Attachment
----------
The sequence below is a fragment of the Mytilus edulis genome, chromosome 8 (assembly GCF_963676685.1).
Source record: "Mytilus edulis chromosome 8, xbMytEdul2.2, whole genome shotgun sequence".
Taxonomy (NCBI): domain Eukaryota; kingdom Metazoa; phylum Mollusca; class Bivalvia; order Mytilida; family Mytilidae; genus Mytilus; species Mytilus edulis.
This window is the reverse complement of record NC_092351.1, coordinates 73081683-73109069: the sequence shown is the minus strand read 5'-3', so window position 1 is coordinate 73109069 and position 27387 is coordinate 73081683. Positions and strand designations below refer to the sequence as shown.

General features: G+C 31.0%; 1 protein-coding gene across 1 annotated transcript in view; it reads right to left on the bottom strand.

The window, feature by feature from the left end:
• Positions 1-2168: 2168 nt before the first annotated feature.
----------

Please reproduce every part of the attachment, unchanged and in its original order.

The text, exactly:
The sequence below is a fragment of the Mytilus edulis genome, chromosome 8 (assembly GCF_963676685.1).
Source record: "Mytilus edulis chromosome 8, xbMytEdul2.2, whole genome shotgun sequence".
Taxonomy (NCBI): domain Eukaryota; kingdom Metazoa; phylum Mollusca; class Bivalvia; order Mytilida; family Mytilidae; genus Mytilus; species Mytilus edulis.
This window is the reverse complement of record NC_092351.1, coordinates 73081683-73109069: the sequence shown is the minus strand read 5'-3', so window position 1 is coordinate 73109069 and position 27387 is coordinate 73081683. Positions and strand designations below refer to the sequence as shown.

General features: G+C 31.0%; 1 protein-coding gene across 1 annotated transcript in view; it reads right to left on the bottom strand.

The window, feature by feature from the left end:
• Positions 1-2168: 2168 nt before the first annotated feature.